Mastering the moment lies at the heart of so many things in life, and the timing of your speeches is no different. But, do you speak too quickly? Slurring your words isn’t the only problem that pops up. Are you speaking at the right pace for listeners to really get what you’re saying; every point, every nuance? Remember, you need to leave the audience feeling they understand exactly what you mean, and this is connected with timing.
Let’s begin with the length of your speech. Every speaker is different, but most people fit into the range of 120 to 150 words per minute. Impromptu speeches and improv are different, but, if you have a prepared speech, execute a word count. Go to either the “tools” or “review” mode of your word processor, and you’ll see the “word count” icon. After that, divide the total number of words by the number of minutes in your program. If you end up with let’s say 180 words per minute, you have a problem and you need to pare down the length of your speech.
This leads me to my next point. Most beginners speak too fast. On top of that, most people aren’t very objective about themselves, so listening to a recording of your speech may not help you slow down. The best approach is to ask someone to listen. If that’s not possible, the next best thing is to time yourself. For example, if you know that you should deliver about 240 words at the two-minute mark of your speech, and your stopwatch says 1:30 seconds, you need to adjust. Keep practicing, be mindful, and above all, remember that your top priority is for the audience to fully absorb what you’re saying. You already know the message. They don’t. Transmit the ideas like a mom feeds her baby. The right timing will create a stronger bond with the audience.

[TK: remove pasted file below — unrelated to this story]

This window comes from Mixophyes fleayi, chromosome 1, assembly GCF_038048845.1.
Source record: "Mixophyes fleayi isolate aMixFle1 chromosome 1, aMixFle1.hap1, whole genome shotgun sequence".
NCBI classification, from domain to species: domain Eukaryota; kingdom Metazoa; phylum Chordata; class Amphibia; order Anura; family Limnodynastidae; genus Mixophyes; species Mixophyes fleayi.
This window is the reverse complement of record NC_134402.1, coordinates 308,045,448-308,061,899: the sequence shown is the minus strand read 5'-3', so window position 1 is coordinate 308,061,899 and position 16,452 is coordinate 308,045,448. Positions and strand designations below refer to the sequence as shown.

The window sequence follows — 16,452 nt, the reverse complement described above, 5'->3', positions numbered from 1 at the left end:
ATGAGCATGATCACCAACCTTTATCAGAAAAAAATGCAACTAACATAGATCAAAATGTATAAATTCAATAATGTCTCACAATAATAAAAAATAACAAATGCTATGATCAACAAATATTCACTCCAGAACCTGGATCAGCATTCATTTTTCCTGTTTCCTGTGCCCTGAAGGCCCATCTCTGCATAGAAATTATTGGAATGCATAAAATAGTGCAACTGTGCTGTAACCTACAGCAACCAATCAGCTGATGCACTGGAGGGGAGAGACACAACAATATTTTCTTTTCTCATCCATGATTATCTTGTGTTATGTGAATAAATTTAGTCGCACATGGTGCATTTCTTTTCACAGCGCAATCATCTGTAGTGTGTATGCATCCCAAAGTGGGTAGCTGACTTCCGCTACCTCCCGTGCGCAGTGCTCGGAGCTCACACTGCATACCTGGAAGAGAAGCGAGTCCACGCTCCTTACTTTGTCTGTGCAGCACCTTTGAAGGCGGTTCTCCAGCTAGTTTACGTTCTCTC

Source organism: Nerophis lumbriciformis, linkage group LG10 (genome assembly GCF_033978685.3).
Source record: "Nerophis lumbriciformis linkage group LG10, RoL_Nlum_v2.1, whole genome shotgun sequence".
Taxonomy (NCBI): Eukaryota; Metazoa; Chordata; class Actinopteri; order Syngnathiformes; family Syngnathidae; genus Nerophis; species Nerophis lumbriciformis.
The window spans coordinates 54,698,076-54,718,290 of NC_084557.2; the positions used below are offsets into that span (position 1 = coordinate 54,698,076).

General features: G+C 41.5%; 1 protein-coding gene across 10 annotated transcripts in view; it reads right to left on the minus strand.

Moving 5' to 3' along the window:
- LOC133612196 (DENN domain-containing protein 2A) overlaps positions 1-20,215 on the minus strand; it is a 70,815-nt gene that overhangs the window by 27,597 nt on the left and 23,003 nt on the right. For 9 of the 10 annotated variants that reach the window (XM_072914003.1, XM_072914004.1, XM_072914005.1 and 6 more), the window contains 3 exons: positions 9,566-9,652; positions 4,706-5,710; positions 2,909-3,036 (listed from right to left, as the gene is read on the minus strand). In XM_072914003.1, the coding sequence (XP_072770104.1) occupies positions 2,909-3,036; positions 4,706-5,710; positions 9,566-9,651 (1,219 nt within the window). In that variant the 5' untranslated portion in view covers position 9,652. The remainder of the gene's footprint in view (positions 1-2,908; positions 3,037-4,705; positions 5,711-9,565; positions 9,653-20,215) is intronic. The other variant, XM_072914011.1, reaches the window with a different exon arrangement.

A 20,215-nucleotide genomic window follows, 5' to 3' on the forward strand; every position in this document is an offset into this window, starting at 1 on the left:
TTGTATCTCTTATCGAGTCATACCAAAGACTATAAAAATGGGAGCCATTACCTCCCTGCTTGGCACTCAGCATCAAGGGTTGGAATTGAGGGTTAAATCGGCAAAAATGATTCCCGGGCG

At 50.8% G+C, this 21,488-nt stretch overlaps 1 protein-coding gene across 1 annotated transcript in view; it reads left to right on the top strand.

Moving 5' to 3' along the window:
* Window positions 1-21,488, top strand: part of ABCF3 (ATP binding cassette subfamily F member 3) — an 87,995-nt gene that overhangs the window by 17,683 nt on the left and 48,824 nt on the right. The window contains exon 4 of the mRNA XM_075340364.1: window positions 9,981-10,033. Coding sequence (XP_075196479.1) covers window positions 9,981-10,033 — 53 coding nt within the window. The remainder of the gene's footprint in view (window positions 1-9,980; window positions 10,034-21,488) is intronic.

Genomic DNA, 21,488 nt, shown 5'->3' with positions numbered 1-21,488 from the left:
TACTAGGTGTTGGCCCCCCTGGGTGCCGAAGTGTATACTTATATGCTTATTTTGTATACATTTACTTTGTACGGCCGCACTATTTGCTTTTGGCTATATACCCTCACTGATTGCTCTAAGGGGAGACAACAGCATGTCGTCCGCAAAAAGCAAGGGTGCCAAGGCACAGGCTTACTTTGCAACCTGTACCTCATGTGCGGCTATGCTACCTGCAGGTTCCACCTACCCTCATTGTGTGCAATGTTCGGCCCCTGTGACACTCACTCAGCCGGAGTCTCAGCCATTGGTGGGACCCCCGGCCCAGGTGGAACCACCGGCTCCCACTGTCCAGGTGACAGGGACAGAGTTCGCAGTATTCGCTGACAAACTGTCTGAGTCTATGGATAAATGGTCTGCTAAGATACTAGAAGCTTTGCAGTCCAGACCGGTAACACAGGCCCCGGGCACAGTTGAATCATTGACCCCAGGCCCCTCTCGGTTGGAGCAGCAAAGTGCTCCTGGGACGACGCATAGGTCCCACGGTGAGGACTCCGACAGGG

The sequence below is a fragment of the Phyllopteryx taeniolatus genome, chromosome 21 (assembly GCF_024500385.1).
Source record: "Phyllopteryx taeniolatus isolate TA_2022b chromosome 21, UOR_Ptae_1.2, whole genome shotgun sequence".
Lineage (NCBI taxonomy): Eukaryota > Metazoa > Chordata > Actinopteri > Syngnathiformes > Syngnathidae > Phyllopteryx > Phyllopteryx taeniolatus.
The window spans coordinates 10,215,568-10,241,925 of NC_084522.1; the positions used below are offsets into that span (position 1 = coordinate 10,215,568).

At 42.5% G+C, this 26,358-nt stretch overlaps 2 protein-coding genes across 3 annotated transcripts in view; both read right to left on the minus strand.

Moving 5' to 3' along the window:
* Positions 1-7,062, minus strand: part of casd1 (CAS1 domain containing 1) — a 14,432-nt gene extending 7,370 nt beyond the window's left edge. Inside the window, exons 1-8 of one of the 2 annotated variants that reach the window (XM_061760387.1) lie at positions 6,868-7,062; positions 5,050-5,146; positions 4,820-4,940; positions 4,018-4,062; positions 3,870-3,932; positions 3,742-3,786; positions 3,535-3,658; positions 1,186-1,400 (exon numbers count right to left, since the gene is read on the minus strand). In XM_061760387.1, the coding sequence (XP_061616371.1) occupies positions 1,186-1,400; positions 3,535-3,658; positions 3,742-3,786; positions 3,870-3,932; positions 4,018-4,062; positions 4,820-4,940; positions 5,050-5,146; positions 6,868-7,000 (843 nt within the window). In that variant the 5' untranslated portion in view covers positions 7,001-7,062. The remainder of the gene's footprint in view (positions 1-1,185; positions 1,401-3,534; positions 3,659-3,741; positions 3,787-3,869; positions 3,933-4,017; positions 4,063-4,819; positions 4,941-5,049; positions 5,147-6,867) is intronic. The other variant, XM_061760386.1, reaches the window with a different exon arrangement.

The next thing to consider is how pausing can enhance your speech. There are short pauses and long ones. If you have a script, I recommend marking places where you want short pauses with a slash. If you want a long pause, or what’s known as a pregnant pause, use two slashes. Speakers commonly use pauses for dramatic effect, but they’re great for comedy, too. When you rehearse, experiment with pause variety. Short pauses are good, but, keep the audience on their toes and use a pregnant one now and then when the time is right.
Last on the list is fluency. The best way to avoid awkward pauses during your speech is to practice. Yes, it pays off. Do you remember what I said in the video about “Managing Stage Fright”? The Rule of Seven helps calm you down, and it also helps with fluency. By the way, feel free to paraphrase. It will help your fluency, too.
The best speeches flow. After a while, your words won’t just flow, you will take on a more poised, confident, exuberant quality because you are breathing life into words on paper. Try it, and you’ll see. You, too, can master the moment, leaving the audience knowing exactly what you mean.